The next place through which the two passed was "Bethel," or the house of God. Thus it ever is with the believer. He passes in company with his Lord from Gilgal to Bethel—from the grand separation from sin and Satan and the world, into the Church of the First-Born, whose names are written in heaven. He is now one of the family. The presence of the Lord or Bethel, is his dwelling-place. He is a worshipper in God's house. He is continually laying himself out, body, soul, and spirt, as a living sacrifice. He is in the spiritual Bethel, a spiritual worshipper, a holy priest, an anointed, but as yet uncrowned king. Thus he journeys on a stranger and pilgrim here, but as a child of resurrection, waiting for the morning when the crown shall glitter on his brow.
The next place through which the two pass is Jericho. It was the guilty city—the city under the curse. Its description is given in the nineteenth verse of this chapter. To it Elisha returned after the ascension of Elijah: (see verse 18). This is the place of testimony.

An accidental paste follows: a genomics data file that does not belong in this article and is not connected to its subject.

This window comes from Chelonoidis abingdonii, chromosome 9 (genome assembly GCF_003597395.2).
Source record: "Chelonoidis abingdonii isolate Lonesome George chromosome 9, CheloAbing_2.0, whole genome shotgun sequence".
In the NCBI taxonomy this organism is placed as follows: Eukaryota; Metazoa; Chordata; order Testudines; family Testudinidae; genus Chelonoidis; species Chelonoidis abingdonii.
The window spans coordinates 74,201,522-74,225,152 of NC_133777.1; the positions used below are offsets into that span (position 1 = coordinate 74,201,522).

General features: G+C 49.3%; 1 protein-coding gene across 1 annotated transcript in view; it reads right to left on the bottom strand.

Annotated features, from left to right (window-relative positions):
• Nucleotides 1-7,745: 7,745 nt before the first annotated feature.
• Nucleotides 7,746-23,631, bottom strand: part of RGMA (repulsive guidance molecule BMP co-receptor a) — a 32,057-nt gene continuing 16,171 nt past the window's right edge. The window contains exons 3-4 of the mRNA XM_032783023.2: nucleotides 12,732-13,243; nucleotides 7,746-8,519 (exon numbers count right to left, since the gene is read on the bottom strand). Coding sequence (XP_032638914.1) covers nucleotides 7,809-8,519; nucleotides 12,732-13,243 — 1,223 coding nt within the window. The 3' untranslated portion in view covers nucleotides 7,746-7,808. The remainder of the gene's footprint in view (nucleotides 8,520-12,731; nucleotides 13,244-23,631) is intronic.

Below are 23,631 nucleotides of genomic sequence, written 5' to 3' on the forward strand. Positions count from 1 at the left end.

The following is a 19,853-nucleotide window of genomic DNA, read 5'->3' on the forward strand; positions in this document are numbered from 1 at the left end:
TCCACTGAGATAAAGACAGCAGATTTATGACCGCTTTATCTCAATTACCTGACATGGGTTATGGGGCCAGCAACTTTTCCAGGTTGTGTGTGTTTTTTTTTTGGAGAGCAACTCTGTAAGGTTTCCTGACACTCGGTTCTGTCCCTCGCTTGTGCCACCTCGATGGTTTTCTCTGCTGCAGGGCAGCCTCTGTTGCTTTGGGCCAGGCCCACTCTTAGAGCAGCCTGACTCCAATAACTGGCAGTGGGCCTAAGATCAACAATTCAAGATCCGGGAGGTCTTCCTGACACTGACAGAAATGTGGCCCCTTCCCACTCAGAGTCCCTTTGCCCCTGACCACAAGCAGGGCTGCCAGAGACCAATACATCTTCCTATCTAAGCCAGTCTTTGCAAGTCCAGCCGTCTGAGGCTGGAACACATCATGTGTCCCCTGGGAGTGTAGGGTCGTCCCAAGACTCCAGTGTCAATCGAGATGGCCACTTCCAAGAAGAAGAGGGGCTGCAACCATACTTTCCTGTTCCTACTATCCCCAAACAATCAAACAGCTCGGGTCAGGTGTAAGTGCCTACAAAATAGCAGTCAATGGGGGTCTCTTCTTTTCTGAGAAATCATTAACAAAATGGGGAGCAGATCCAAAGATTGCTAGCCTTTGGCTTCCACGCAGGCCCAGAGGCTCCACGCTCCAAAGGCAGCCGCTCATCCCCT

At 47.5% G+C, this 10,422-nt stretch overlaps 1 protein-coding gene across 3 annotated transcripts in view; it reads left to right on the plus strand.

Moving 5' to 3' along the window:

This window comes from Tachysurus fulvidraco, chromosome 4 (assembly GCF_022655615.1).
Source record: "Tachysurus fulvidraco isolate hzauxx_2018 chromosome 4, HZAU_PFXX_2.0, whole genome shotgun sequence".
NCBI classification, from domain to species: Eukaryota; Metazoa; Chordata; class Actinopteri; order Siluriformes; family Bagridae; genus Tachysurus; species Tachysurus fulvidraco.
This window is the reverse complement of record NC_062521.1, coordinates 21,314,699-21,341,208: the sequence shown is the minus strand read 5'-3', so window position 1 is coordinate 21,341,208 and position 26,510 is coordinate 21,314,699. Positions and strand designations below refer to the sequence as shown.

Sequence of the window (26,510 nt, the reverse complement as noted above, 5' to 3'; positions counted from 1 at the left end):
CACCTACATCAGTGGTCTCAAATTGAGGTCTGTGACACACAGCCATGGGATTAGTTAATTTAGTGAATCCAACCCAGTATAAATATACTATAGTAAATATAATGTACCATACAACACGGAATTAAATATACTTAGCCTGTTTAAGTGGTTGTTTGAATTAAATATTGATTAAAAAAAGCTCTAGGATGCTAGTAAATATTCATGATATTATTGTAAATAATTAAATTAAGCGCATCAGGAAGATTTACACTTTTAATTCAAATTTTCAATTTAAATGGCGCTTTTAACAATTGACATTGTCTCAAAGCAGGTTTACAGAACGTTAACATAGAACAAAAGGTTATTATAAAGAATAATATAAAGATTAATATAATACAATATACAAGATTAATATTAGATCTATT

How truly this is the order of the Christian life, separation from the reproach of sin, the house of God, and testimony for God, in a world under judgment. Our business from day to day as we tarry in Jericho is to witness for God. "Death" and "barren" lands (see verse 21)are the two spiritual features of the world through which we are passing. If Elisha taried in Jericho it was not to take up with its~beauties, its pleasures, its amusements. No; he was there only to show forth the power and grace of God in the removing of its death and barrenness.